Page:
Talking About Bruno

September 19, 2022


Let me introduce you to Bruno if you don't know him. In the movie Encanto, Bruno is the uncle in a family that no one in his family talks about. 

Billboard says, “We might not talk about Bruno, but music fans are singing about Bruno. We Don’t Talk About Bruno, the breakout hit from Disney's Encanto is hitting brand-new heights on the Billboard Hot 100. The song is peaking at No. 2 and becoming the second highest charting song ever from a Disney animated film, following the No. 1 hit A Whole New World from 1992’s Aladdin.”

Why didn’t people like to talk about Bruno? He is a scraggly looking, stuttering, ‘hippo in the garden’ type of guy. He foretells what will happen in the future if the family keeps going the way they are going. Unfortunately, the family thinks he is negative, causing bad things rather than just reporting what will happen. Following his disappearance, it became taboo to mention Bruno. He was reviled as a villainous figure by the townsfolk until his deep-rooted love for his family was unearthed at the movie's end. The family finally understood that his gift was for the family’s benefit. 

So today, I’m going to talk about Bruno. Why? Because I have a deep-rooted concern for families and relationships. Let’s explore the subjects of unity and harmony. How can you achieve unity in your family, business, marriage, nation, or church? While we like the concept of agreement and unity, things often end up worse than they started. Why? We, humans, tend to talk on principle but act on self-interest. As a result, we work hard at the wrong thing. 

In ancient Hebrew, every letter is a sound and a picture. The letters in each word combine to paint a word picture that describes the word's meaning. Author Frank Seekins, a friend, conducts seminars about Hebrew words and their meanings. I’ve used some of Frank’s material today to help us discover the essence of unity.   

The Hebrew word for unity is 'Echad.’ ‘Echad’ means to ‘strongly fence the door.’ So, from this word picture, unity comes when we strongly fence the door. What does that mean? Let me quote Frank here in his teachings. 

“Imagine that you were in a movie theater and saw a fire start in front of the theater. What are you going to do? Like me, you will get out of the theater fast! But suppose that the theater doors are locked, and there is no way to leave. What are you going to do now? You put out the fire!"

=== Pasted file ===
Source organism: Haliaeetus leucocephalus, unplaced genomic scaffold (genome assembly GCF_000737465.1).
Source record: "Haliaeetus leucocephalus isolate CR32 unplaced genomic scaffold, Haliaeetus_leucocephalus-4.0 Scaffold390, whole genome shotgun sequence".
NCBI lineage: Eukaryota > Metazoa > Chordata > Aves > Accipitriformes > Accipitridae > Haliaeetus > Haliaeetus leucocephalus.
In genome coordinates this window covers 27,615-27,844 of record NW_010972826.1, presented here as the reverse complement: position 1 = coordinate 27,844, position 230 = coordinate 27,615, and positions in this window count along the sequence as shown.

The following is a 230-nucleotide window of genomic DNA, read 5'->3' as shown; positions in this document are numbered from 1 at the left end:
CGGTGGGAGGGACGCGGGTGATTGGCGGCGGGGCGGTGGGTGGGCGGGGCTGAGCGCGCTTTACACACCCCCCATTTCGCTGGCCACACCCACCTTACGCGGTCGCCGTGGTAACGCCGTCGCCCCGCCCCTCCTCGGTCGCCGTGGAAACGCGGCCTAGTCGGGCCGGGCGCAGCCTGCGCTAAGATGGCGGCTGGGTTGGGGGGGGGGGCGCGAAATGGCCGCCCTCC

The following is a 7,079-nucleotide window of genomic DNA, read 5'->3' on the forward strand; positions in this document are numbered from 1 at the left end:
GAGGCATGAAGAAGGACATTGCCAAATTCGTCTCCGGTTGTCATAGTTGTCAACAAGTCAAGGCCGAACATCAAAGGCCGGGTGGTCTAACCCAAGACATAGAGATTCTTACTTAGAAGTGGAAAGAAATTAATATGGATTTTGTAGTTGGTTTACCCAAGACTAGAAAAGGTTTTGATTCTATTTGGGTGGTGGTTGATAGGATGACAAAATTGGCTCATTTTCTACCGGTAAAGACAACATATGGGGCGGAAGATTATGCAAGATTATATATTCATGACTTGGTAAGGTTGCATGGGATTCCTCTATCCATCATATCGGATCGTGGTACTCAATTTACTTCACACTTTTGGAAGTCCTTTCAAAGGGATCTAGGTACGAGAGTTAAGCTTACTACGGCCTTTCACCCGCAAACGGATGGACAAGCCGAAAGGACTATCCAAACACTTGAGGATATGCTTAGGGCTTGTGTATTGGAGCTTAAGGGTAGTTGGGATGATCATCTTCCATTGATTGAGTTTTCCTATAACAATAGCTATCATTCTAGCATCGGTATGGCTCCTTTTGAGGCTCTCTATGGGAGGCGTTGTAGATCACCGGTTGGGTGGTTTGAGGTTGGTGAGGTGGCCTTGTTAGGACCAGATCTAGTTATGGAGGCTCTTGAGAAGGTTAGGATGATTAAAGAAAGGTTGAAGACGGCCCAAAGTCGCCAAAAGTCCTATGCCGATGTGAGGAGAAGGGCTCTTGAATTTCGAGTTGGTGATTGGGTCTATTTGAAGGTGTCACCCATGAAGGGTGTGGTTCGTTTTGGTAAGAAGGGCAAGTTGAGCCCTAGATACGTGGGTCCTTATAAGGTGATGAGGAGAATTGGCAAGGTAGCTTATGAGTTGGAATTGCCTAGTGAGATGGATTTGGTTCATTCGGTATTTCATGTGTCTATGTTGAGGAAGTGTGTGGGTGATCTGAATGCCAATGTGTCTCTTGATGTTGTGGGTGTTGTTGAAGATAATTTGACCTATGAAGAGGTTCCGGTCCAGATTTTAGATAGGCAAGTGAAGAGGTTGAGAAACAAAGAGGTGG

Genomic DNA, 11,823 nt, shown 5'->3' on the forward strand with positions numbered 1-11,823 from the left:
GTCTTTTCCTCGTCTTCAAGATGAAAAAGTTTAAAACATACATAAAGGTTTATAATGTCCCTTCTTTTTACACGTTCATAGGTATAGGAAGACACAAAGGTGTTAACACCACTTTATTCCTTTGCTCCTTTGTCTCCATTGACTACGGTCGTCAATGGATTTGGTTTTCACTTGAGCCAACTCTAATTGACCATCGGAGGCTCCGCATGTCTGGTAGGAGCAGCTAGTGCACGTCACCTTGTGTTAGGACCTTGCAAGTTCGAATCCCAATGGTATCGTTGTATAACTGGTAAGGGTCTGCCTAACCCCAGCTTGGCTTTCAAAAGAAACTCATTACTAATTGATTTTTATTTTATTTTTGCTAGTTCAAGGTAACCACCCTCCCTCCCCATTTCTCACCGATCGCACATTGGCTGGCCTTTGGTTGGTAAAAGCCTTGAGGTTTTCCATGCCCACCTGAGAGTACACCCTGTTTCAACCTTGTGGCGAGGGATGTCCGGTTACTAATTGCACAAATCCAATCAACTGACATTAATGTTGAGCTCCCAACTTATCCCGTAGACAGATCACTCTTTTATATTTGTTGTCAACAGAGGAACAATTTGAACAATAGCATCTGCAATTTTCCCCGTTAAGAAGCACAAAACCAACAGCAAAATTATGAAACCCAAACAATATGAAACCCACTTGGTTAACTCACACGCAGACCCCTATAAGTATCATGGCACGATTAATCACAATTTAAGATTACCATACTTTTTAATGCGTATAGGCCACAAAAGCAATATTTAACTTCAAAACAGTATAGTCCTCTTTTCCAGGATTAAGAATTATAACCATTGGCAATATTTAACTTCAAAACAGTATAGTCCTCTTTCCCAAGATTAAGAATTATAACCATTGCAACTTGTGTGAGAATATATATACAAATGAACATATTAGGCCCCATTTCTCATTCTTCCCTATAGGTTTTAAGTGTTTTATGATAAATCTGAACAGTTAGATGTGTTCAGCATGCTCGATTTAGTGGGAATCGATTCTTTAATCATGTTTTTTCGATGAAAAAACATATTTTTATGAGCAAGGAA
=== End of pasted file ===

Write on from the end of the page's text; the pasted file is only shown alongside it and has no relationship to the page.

"We tend to take the door when faced between the fire and the door. But we are forced to deal with the fire when the door is locked. Unity is found in this simple analogy. Every relationship is tested in times of trouble. We would not confront the fire if we left a door open. We have an excuse to leave when the fire gets bad enough."  

What if we were committed to our nation, employer, church, spouse, and the like with this perspective? I'm not talking about staying in extreme, abusive, toxic, one-way relationships. But too many relationships are broken that didn't need to be broken because of hubris, fear, previous hurts, or how to get back together. We don’t know how to talk about Bruno other than to suppress and villainize him.  

Think of how many relationships of all types could be transformed if they worked out their differences. Too many employees run from one job to another. Too many people run from one relationship to another. Too many nations divide because two different philosophies dig in, and the nation’s leaders don't have the maturity or values to negotiate their differences like they used to. When people dig in, they are usually digging their graves.   

In every relationship of any kind, there will be a time when conflict comes. Conflict is inevitable when two or more parties try to work together. Humility is a prerequisite to unity. First, there must be the willingness to work through issues, integrity, and maturity on both sides to negotiate. Then and only then can both parties agree to disagree, but not be disagreeable.  

It takes commitment to the relationship first and self-interest second to look for a win-win, not the current win-lose we see everywhere and in everything these days. Often, the people and institutions discussing diversity are the most frequent violators of their own rhetoric. Let us heal, so we don’t have another generation of trauma passing itself off as culture. That was Bruno speaking.       

Let's go back to that fire in the front of the theatre. Wisdom says the fire is a bigger problem than your problem, agenda, or issue when the doors are locked. Fight the fire, not the person or party next to you. Too many people, nations, churches, businesses, and the like have died in theatre fires while fighting each other. Just think if firefighters fought fires that way. Everyone loses, and nothing is gained in the long run. Many times, the only thing worse than talking about Bruno is not talking about Bruno. But we don’t talk about Bruno.  

What’s the takeaway here? Thus saith Bruno, “Be a first responder with a fire extinguisher. Only you can prevent theater fires.” And thus, saith God, "When brothers dwell together in unity, the Lord commands the blessing…Life forevermore." Psalm 133


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Ed Delph is a leader in church-community connections.
Visit Ed Delph's website at www.nationstrategy.com